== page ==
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Revista Brasileira de Parasitologia Veterinária

On-line version ISSN 1984-2961

Rev. Bras. Parasitol. Vet. vol.22 no.2 Jaboticabal Apr./June 2013  Epub June 25, 2013

http://dx.doi.org/10.1590/S1984-29612013005000026 

Full Article

Usefulness of serological ELISA assay forTaenia saginata to detect naturally infected bovines

Utilização de teste sorológico ELISA para a detecção de bovinos naturalmente infectados por Taenia saginata

Silvana de Cássia Paulan1 

Rutilia Marisela Hernándes Gonzáles2 

Laura Adalid Peralta2 

Josy Campanhã Vicentini-Oliveira3 

Germano Francisco Biondi3 

Edda Sciuto Conde2 

Robert Michael Evans Parkhouse4 

Cáris Maroni Nunes1  * 

1Departamento de Apoio, Produção e Saúde Animal, Universidade Estadual Paulista “Júlio de Mesquita Filho” – UNESP, Araçatuba, SP, Brasil

2Instituto de Investigaciones Biomédicas, Universidad Nacional Autónoma de México, Ciudad de Mexico D. F., México

3Escola de Medicina Veterinária e Zootecnia, Universidade Estadual Paulista “Júlio de Mesquita Filho” – UNESP, Botucatu, SP, Brasil

4Instituto Gulbenkian de Ciências, Oeiras, Portugal

ABSTRACT

Bovine cysticercosis, a cosmopolitan disease caused by Taenia saginata, leads to economic losses due to carcass devaluation at slaughter. Sanitary inspection at slaughterhouses, the routine diagnostic method in Brazil, lacks the necessary sensitivity to detect the mildly infected cattle that are typically encoutered in Brazil. In this study we have tested cattle sera from animals diagnosed as positive and negative by veterianry inspection for (1) anti-parasite antibodies using metacestodes antigens (T. solium vesicular fluid and T. saginata secretions) and (2) the HP10 secreted antigen of viable metacestodes. The cut-off values were calculated by ROC curve for intense and mild infections conditions, and by the classical method ( for negative samples). The sensitivity and specificity of these diagnostic tests were different depending on the assumed cut-off value and, importantly, whether the infection was mild or intense. In spite of these observations, however, such ELISA assays for serum antibodies and parasite antigens constitute an important tool for epidemiological porposes, and in establishing priorities for the control of bovine cysticercosis.

Key words: Sanitary inspection; HP10 antigen assay; ELISA; vesicular fluid; excretion-secretion

RESUMO

A cisticercose bovina, uma doença cosmopolita causada pelaTaenia saginata, resulta em perdas econômias devido á desvalorização de carcaças durante o abate. A inspeção sanitária nos frigoríficos, método de diagnóstico de rotina no Brasil, não possui sensibilidade necessária para detectar animais levemente infectados, os quais são tipicamente encontrados no Brasil. Neste estudo testou-se soro de animais diagnosticados positivos e negativos pela inspeção veterinária por (1) anticorpos anti-parasita usando antígenos de metacestóides (fluido vesicular deT. solium e secreções de T. saginata) e (2) antígeno secretado de metacestóides viáveis. Os pontos de corte foram calculados pela curva ROC, considerando condições de intensa e leve infeção, e pelo método clássico ( das amostras negativas). A sensibilidade e a especificidade dos testes diagnósticos foram diferentes dependendo do valor de ponto de corte assumido e, sobretudo, se a infecção era intensa ou leve. Apesar destas observações, no entanto, tanto o ensaio ELISA para anticorpos séricos quanto para antígeno de parasita constituem importante ferramenta para propósitos epidemiológicos e no estabelecimento de prioridades no controle da cisticercose bovina.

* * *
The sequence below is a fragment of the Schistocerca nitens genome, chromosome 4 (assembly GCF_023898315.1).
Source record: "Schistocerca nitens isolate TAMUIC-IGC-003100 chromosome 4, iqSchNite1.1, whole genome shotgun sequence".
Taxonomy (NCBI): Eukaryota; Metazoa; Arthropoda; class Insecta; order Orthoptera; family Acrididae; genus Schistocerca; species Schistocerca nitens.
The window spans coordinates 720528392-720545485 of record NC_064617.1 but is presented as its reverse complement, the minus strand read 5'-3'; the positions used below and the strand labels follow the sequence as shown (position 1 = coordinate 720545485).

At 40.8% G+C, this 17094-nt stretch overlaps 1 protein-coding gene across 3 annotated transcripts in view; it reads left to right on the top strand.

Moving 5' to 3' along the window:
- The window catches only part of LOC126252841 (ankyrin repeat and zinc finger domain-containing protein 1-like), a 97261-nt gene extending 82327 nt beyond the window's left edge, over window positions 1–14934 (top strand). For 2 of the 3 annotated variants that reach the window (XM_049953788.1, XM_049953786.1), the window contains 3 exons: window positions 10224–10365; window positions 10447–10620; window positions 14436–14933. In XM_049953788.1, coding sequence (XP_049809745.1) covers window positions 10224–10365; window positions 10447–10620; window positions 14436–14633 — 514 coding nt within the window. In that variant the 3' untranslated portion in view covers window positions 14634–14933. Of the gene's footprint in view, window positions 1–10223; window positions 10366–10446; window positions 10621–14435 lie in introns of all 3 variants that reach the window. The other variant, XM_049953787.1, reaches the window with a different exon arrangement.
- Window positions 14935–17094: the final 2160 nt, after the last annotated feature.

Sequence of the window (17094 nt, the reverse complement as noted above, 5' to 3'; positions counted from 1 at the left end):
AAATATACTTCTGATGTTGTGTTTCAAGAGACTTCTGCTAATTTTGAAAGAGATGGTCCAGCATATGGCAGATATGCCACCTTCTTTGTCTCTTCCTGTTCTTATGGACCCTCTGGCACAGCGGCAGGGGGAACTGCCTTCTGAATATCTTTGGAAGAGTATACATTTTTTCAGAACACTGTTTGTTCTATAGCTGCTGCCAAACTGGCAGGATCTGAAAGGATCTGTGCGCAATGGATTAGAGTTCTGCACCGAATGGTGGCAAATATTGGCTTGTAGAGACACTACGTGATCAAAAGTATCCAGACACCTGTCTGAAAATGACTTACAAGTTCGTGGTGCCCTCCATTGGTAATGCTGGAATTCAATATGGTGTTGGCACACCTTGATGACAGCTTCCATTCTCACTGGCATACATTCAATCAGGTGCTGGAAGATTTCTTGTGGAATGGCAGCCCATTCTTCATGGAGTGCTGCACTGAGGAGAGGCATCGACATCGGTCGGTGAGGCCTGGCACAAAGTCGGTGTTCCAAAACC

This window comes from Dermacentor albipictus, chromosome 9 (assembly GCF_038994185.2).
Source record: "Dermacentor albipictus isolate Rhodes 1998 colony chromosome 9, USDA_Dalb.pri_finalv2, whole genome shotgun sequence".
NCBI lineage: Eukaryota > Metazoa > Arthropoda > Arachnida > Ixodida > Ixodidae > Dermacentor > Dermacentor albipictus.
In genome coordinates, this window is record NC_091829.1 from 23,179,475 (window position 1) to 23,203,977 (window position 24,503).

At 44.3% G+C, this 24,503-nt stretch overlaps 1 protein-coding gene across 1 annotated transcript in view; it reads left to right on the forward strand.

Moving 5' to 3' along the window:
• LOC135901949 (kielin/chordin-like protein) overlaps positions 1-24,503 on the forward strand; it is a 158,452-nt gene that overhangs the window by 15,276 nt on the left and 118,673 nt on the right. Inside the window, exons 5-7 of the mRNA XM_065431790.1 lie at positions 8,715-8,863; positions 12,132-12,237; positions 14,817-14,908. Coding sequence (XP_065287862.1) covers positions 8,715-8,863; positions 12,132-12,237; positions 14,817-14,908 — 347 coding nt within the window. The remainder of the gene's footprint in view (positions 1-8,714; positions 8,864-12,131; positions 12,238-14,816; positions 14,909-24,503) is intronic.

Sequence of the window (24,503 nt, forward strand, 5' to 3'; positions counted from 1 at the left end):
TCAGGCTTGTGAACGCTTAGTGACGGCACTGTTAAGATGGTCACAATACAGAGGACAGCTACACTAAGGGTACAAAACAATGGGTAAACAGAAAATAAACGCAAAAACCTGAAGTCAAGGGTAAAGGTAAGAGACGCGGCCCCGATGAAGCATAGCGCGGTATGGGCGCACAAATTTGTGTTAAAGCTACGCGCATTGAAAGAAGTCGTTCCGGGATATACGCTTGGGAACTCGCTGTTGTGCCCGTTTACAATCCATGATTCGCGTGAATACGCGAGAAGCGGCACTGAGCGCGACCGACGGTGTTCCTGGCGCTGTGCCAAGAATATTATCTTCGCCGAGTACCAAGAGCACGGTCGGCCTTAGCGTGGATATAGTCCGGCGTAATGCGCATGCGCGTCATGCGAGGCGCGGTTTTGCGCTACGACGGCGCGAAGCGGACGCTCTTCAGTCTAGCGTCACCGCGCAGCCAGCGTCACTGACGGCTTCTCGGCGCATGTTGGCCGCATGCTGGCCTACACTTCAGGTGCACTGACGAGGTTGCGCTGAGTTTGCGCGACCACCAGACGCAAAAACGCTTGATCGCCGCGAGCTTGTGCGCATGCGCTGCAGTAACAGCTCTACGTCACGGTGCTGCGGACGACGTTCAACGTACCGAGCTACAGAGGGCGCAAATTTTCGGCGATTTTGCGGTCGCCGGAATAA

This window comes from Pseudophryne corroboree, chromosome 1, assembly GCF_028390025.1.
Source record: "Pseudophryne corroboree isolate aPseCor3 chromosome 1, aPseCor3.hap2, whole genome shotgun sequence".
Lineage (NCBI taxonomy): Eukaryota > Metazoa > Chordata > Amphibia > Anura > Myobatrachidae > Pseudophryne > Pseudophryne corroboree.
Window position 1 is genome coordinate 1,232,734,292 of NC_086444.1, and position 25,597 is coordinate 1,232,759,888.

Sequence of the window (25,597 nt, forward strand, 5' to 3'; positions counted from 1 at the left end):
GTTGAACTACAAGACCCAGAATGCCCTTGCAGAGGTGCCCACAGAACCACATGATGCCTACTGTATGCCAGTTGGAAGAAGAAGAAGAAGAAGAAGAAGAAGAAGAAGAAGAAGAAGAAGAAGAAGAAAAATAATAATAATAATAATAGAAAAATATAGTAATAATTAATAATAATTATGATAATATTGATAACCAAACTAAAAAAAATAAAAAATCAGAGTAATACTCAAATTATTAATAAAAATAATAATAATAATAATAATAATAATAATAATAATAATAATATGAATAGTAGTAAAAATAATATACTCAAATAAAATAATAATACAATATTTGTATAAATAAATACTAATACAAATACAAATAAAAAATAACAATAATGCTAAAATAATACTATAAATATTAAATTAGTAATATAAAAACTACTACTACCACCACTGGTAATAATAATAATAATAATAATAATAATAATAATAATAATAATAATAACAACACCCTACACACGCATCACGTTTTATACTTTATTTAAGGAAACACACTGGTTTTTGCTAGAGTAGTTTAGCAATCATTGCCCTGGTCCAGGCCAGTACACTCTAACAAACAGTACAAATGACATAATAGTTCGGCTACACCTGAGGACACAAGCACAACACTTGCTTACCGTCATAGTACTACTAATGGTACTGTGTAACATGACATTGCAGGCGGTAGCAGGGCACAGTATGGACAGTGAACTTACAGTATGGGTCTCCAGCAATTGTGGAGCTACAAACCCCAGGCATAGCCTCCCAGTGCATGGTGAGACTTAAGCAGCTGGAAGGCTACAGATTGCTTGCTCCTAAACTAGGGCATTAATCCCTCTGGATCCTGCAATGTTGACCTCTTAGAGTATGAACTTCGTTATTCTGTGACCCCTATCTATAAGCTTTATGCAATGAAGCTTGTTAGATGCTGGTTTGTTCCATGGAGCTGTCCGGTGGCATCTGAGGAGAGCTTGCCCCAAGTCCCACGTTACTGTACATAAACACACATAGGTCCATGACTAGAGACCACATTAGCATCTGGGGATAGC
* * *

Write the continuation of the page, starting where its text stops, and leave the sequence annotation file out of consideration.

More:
Palavras-Chave: Inspeção sanitária; ensaio para antígeno HP10; ELISA; fluido vesicular; excreção-secreção

Introduction

Cattle are intermediate hosts of the cestode parasite Taenia saginata, developing bovine cysticercosis, a cosmopolitan disease characterized by the localization of the parasitic larval form (metacestode) in the muscles of infected animals. T. saginata infected carcasses have reduced value due the treatment necessary to kill the parasite (freezing, heat or brine) or to its condemnation when the intensity of infection makes the carcasses unfit for human consumption (Brasil, 1952;Ferrer et al., 2007a; Yamane et al., 2012).

Bovine cysticercosis is endemic in Brazil with a prevalence that ranges from 0.7% to 7.4% (Ungar; Germano, 1992;Marques et al., 2008). Thus, with an infection rate of 5%, in the approximately 209 million of Brazilian cattle, there would be an economic loss equivalent to about 10 million infected animals (SOUZA et al., 2007; ABIEC, 2012).

There are two factors that play a negative role in the control of this disease in Brazil. First, infections are typically mild, raising the risk that some infected animals will escape veterinary inspection at the slaughterhouses. Second, ranches supplying the slaughterhouses usually do not breed the animals; these are supplied at about three months of age from other farms without any testing. After their arrival at the cattle ranches, the animals then spend the following twelve to eighteen months on pasture, and their final three months prior to slaughter in confinement feeding on silage. This is the typical scenario in the major beef producing States of Brazil like São Paulo and Mato Grosso do Sul.